This article is sponsored by 3i
3i is focused on assets with core infrastructure characteristics where the firm can see opportunities to apply its value-added strategy in order to optimise performance of those assets, while protecting downside risk. Rob Collins, managing partner and head of North American infrastructure, explains what makes the sector so attractive.
What makes North American infrastructure an interesting investment proposition?
Unfortunately, the US has under-invested in its infrastructure for a number of years. That has created a wealth of opportunities for private infrastructure capital to help improve everything from the purity of drinking water to enhancing digital networks, transportation systems and supply-chain logistics, all whilst stimulating the domestic economy and improving quality of life for Americans everywhere.
What infrastructure sectors do you invest in?
We have a cross-border infrastructure team made up of 40 infrastructure investment colleagues across both the US and Europe with a broad range of experience across all infrastructure sectors, including digital infrastructure, transportation, environmental services, leasing and the energy transition. We leverage the track record of both our North American and European teams to back management teams and invest in companies across all of these sectors. Essentially, we are translating our European experience and best practice into a successor strategy in North America.
Are there other advantages that your European origins bring when it comes to investing in the US?
We benefit greatly from the experience of our European infrastructure team members. We second colleagues from Europe to work on North American investment opportunities and we work alongside the European team on European opportunities. We have a joint asset management function and we share best practices from both sides of the pond on a weekly basis and in a more concentrated manner every month.
How do you define core infrastructure and what types of opportunity do you deem to be particularly attractive?
In the run up to the pandemic, there were many in the infrastructure industry who defined core infrastructure as airports, seaports, toll roads and contracted pipelines. But we all saw the downside case related to those sectors during protracted covid lockdowns. When we think about core infrastructure now, we look closely at the asset’s underlying characteristics.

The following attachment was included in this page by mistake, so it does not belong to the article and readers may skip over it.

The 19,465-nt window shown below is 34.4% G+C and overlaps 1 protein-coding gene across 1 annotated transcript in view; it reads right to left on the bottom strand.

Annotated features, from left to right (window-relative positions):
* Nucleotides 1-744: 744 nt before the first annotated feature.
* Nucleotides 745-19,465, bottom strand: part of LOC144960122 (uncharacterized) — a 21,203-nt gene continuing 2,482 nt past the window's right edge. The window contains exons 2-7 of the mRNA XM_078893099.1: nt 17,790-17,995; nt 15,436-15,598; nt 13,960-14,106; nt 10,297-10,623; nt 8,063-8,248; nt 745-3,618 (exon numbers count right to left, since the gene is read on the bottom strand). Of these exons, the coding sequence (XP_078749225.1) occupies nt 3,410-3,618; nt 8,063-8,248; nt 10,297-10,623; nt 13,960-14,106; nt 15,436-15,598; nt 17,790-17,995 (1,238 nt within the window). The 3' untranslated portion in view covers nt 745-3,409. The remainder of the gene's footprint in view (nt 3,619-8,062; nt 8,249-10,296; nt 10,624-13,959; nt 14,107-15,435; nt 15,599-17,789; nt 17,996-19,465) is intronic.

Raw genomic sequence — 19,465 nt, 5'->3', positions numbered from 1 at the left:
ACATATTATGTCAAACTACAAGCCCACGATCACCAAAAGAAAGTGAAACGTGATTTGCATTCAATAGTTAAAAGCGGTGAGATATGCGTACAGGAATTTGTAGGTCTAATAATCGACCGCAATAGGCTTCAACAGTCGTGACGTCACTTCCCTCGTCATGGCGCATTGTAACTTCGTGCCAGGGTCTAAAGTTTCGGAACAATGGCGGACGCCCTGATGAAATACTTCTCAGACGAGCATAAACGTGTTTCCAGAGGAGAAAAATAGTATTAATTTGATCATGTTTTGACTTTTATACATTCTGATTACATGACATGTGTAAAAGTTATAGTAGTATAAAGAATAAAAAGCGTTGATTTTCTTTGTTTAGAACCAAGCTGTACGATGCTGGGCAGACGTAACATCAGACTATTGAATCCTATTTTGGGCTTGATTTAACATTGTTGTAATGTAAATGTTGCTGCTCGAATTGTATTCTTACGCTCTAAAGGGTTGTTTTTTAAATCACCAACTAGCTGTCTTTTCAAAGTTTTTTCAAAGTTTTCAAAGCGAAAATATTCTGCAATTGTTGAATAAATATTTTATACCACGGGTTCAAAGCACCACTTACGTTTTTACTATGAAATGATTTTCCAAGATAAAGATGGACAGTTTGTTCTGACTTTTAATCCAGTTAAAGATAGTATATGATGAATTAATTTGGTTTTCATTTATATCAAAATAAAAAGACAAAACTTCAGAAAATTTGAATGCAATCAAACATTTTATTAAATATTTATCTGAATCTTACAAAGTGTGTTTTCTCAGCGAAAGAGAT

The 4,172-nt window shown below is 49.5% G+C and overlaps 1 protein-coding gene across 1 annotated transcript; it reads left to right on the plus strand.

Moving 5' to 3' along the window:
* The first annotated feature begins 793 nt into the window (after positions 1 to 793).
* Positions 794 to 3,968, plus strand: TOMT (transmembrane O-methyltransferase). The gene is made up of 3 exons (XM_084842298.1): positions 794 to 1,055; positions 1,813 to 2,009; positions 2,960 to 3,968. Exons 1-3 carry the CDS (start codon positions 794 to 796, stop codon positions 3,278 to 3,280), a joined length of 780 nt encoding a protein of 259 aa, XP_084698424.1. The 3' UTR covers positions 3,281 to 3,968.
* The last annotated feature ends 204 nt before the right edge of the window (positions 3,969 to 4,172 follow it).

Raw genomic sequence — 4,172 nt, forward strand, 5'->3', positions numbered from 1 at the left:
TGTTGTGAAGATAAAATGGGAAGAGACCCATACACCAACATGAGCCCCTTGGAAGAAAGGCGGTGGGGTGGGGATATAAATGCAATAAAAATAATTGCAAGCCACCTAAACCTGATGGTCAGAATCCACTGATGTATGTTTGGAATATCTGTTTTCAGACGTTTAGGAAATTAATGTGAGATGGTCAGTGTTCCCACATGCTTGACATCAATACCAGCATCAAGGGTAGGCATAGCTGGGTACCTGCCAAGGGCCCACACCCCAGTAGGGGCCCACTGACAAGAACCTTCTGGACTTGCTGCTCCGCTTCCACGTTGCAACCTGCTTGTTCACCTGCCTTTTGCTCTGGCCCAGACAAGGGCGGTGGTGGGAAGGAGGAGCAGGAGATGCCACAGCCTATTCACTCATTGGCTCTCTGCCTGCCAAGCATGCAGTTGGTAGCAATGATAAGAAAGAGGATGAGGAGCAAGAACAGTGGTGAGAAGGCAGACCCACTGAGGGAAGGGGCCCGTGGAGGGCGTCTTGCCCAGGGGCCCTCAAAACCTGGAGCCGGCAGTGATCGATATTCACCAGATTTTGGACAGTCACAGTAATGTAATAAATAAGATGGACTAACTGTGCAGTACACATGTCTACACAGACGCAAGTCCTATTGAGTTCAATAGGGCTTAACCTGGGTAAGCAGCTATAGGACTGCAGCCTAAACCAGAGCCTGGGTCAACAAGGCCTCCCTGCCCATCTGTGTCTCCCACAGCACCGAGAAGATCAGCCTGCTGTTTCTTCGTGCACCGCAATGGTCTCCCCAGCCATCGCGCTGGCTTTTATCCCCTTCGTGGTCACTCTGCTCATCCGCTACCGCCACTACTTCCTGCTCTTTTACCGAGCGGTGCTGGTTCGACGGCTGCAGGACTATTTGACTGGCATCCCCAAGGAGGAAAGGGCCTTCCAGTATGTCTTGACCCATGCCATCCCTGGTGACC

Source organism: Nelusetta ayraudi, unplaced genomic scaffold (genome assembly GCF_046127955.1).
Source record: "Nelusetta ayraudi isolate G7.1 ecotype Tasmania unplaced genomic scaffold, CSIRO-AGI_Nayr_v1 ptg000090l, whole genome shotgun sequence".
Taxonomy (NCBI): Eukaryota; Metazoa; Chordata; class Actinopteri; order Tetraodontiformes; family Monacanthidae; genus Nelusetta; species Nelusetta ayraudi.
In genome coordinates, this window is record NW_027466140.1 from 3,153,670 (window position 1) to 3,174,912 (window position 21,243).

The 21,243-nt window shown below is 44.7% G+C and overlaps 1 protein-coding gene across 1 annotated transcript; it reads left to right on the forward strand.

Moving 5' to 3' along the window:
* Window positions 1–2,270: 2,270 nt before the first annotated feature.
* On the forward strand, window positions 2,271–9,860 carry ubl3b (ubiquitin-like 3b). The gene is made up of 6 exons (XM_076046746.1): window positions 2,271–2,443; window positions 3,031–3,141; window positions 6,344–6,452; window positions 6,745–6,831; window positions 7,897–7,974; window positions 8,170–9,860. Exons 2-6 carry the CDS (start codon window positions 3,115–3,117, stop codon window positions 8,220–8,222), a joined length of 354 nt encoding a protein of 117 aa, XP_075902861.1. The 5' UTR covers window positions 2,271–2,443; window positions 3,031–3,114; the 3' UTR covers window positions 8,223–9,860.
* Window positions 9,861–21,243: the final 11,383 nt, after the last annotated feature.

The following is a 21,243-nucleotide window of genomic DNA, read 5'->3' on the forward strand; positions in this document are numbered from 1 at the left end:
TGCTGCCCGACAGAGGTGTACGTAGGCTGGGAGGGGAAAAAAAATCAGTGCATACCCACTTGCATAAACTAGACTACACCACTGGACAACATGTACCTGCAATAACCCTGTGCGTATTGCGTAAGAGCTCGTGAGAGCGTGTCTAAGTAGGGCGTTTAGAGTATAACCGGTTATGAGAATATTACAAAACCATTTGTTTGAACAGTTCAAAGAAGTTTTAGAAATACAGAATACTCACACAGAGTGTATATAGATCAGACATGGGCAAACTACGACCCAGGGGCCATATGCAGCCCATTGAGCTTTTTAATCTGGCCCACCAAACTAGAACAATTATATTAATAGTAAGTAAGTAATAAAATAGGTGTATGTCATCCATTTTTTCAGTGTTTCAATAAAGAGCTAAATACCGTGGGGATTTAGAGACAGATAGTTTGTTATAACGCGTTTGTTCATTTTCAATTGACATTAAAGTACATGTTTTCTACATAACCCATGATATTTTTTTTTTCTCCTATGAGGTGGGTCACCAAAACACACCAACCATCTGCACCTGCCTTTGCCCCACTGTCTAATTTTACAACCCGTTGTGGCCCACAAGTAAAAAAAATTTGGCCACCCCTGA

We consider whether a business provides an essential service and whether it has highly durable cashflows and sustainable margins. We also look for strong barriers to entry – a moat around the business that prevents others from entering the space.
What would be an example of an asset that fits that less traditional definition of core infrastructure and how did that asset fare through the pandemic?
A good example would be Smarte Carte, which is the sole provider of baggage carts in 125 locations, including 49 of America’s top 50 airports. Our rationale for investing in that business back in 2017 included its market leadership position across multiple product segments – it owns and manages lockers and other consumer-rental equipment in amusement parks, fitness clubs and ski resorts, in addition to baggage carts at airports. Our investment thesis was also based on increasing international travel.
Of course, the pandemic dramatically impacted international travel volumes but because of its underlying core characteristics, Smarte Carte has performed remarkably well regardless. In fact, because its revenues are diversified across multiple airports and geographies, rather than being concentrated in a single location, it is actually generating higher EBITDA today than it was in 2019. That is an example of a business that has proved incredibly resilient through one of the worst economic storms that the airline industry has ever seen.
Are there any other assets in your US infrastructure portfolio that have proved to be covid winners?
We invested in a business called Regional Rail in 2019. Regional Rail provides freight transportation, car storage and transloading services in New York, Pennsylvania and Delaware. It serves over 70 customers across a diversified set of end-user markets including heating, fuel blending, agriculture, chemicals and metals, while its subsidiary Diamondback Signal, provides rail-cross installation and maintenance services to over 100 short-line rail customers in 20 states. Critically, no one customer represents more than 6 percent of overall revenues.